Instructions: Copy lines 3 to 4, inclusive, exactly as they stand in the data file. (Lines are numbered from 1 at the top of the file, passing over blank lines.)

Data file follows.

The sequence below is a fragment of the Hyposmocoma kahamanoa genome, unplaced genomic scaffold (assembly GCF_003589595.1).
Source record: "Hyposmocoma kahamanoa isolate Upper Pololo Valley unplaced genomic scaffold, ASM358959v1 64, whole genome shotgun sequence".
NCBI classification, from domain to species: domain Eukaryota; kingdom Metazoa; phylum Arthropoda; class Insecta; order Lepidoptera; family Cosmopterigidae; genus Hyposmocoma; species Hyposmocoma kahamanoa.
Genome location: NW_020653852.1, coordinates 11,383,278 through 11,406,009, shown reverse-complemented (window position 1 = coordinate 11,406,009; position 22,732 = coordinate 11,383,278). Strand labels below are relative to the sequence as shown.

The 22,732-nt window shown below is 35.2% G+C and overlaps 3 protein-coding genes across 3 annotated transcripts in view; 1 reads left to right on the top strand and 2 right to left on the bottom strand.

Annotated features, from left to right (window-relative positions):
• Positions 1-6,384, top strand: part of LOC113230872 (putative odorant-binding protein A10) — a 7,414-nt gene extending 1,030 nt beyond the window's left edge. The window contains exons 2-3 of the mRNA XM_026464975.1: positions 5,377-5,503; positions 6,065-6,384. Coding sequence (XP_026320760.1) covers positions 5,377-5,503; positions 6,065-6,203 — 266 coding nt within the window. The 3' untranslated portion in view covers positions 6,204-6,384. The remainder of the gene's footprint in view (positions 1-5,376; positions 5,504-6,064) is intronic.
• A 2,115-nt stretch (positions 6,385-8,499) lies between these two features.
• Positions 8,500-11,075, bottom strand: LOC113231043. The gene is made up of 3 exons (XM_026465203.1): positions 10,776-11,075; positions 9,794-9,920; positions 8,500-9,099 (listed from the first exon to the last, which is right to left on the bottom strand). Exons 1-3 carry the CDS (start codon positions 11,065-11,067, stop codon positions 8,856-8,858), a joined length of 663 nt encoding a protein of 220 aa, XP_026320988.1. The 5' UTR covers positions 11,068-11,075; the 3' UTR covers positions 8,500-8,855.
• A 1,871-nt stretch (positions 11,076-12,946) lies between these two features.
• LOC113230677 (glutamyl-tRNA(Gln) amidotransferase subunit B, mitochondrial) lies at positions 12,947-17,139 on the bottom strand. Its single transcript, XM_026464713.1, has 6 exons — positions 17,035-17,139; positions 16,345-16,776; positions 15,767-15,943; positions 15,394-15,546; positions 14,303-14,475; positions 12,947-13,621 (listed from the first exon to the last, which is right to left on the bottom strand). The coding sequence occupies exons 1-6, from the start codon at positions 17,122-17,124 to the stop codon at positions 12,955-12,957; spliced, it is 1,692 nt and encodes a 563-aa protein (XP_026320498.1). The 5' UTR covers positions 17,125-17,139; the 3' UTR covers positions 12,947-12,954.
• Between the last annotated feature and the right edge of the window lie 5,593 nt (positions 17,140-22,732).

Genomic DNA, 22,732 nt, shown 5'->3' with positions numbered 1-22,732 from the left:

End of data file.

NCBI classification, from domain to species: domain Eukaryota; kingdom Metazoa; phylum Arthropoda; class Insecta; order Lepidoptera; family Cosmopterigidae; genus Hyposmocoma; species Hyposmocoma kahamanoa.
Genome location: NW_020653852.1, coordinates 11,383,278 through 11,406,009, shown reverse-complemented (window position 1 = coordinate 11,406,009; position 22,732 = coordinate 11,383,278). Strand labels below are relative to the sequence as shown.